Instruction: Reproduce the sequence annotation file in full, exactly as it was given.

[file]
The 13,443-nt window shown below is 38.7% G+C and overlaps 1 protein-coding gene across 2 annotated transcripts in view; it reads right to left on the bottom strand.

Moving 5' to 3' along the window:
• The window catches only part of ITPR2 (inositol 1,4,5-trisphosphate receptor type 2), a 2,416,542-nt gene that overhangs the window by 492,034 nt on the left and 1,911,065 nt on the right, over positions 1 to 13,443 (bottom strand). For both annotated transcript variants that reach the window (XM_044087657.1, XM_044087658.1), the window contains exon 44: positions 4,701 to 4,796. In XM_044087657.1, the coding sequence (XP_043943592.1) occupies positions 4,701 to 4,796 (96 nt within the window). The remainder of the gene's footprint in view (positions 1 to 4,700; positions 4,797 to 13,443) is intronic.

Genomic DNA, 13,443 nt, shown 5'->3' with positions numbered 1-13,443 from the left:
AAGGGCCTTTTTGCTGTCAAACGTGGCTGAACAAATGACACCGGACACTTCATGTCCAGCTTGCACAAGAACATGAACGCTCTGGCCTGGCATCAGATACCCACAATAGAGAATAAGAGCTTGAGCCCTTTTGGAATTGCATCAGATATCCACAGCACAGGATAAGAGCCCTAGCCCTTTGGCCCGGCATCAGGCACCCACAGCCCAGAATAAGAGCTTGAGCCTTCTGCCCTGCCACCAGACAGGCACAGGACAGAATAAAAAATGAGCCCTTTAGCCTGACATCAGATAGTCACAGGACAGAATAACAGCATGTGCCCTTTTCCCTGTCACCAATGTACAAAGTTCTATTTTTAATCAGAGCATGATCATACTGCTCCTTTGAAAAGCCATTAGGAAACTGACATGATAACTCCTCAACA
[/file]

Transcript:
The 13,443-nt window shown below is 38.7% G+C and overlaps 1 protein-coding gene across 2 annotated transcripts in view; it reads right to left on the bottom strand.

Moving 5' to 3' along the window:
• The window catches only part of ITPR2 (inositol 1,4,5-trisphosphate receptor type 2), a 2,416,542-nt gene that overhangs the window by 492,034 nt on the left and 1,911,065 nt on the right, over positions 1 to 13,443 (bottom strand). For both annotated transcript variants that reach the window (XM_044087657.1, XM_044087658.1), the window contains exon 44: positions 4,701 to 4,796. In XM_044087657.1, the coding sequence (XP_043943592.1) occupies positions 4,701 to 4,796 (96 nt within the window). The remainder of the gene's footprint in view (positions 1 to 4,700; positions 4,797 to 13,443) is intronic.

Genomic DNA, 13,443 nt, shown 5'->3' with positions numbered 1-13,443 from the left:
AAGGGCCTTTTTGCTGTCAAACGTGGCTGAACAAATGACACCGGACACTTCATGTCCAGCTTGCACAAGAACATGAACGCTCTGGCCTGGCATCAGATACCCACAATAGAGAATAAGAGCTTGAGCCCTTTTGGAATTGCATCAGATATCCACAGCACAGGATAAGAGCCCTAGCCCTTTGGCCCGGCATCAGGCACCCACAGCCCAGAATAAGAGCTTGAGCCTTCTGCCCTGCCACCAGACAGGCACAGGACAGAATAAAAAATGAGCCCTTTAGCCTGACATCAGATAGTCACAGGACAGAATAACAGCATGTGCCCTTTTCCCTGTCACCAATGTACAAAGTTCTATTTTTAATCAGAGCATGATCATACTGCTCCTTTGAAAAGCCATTAGGAAACTGACATGATAACTCCTCAACA